As Michael Beckley acknowledges in his reply to Mark Thirlwell, it is hard to say definitively whether America is declining economically relative to China, because it depends what you measure. On some measures it is, and on others it's not. So the next question is: which measures should we pay attention to? And that depends on why we are interested.

In the present debate, flowing from Michael's excellent essay in International Security, we are interested in what the economic trends mean for America's strategic and political power, particularly in relation to China. And we are interested in that primarily because of the implications of shifts in relative power for America's management of its relationship with China. 

COMMENTS

7 Feb 2012 15:30

This passage in Hugh's latest post sparked two questions in my mind:

There are three key asymmetries in the US-China relationship which all break China's way. China's objectives are focused in Asia, while America's are globally dispersed.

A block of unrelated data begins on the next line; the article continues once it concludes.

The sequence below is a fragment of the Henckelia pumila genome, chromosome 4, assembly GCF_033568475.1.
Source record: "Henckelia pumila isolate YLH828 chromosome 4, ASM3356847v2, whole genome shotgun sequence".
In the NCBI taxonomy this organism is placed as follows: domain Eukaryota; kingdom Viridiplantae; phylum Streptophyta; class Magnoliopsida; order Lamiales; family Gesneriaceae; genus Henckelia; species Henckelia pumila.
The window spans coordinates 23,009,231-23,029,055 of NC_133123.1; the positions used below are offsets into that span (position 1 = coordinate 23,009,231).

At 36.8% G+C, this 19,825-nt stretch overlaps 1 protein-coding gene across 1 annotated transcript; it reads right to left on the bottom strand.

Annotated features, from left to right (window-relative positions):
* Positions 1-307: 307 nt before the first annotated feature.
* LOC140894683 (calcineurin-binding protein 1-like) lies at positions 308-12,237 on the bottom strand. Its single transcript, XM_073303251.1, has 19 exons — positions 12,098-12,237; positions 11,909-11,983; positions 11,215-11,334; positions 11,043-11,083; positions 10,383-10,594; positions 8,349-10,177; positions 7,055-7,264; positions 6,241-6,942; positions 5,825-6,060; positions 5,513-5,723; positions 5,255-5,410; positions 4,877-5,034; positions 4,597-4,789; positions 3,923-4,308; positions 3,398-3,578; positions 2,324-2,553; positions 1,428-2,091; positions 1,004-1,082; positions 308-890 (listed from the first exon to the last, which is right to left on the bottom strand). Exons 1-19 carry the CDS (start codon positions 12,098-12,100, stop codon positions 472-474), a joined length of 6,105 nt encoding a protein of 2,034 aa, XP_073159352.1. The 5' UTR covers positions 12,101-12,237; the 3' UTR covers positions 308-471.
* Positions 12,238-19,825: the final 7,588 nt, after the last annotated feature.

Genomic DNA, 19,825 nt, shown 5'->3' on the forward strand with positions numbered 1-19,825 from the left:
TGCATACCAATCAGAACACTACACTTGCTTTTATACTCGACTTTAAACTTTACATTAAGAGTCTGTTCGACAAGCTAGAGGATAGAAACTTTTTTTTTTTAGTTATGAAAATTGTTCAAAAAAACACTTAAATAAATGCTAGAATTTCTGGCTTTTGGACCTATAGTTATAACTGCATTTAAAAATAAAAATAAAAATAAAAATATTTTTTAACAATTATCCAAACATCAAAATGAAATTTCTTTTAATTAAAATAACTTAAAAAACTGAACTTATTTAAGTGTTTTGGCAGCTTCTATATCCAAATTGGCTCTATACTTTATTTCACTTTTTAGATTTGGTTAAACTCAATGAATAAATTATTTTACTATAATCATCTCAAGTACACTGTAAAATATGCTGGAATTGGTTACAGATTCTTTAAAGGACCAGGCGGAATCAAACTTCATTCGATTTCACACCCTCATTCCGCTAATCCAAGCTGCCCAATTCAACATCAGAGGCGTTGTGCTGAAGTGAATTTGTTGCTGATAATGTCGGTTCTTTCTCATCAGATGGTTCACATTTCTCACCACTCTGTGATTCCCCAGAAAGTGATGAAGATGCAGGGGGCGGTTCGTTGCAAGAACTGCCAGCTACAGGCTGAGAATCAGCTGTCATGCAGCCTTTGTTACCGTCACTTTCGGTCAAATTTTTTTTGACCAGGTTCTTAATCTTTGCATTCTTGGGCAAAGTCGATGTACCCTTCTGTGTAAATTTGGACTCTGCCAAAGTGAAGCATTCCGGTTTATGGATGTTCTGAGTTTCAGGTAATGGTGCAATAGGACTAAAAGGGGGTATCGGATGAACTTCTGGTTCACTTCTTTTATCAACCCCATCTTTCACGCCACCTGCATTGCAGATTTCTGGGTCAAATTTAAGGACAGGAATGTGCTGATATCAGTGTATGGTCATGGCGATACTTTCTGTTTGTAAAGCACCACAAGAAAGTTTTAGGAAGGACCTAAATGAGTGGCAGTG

1. Isn't it the case that one asymmetry in the US-China relationship that has long broken in favour of the US is America's system of alliances and security partners in Asia, which helps support its primacy? If China is a 'lonely superpower', the US is a very popular one in Asia and growing more popular.
  2. Aren't China's strategic objectives growing more dispersed geographically as its power, energy imports, etc expand? If so, could this asymmetry also be breaking the way of the US?

Photo by Flickr user Beverly & Pack.

COMMENTS

8 Feb 2012 11:11

Robert Ayson is Director of Centre for Strategic Studies at Victoria University, Wellington. 

The recent Interpreter debate over the relative power of China and the US is important in its ambition but questionable in some of its method. The problem is the assumption that we can decide whether the US really is in relative decline on the basis of an economic comparison with a growing China, and on then finding some way of determining how that material power makes for influence.

Even if we were to agree on the same metric for measuring that economic power, we would still have a variable where each unit of power is equal. But power is about relationships (what I can do to you?; what do you think I can do to you?; what do others think I can do to you and to them?). It is not about comparisons (am I bigger than you?; do you think I am bigger than you?; do others think I am bigger than you?). We are doing too much of the latter sort of analysis.

COMMENTS

9 Feb 2012 14:04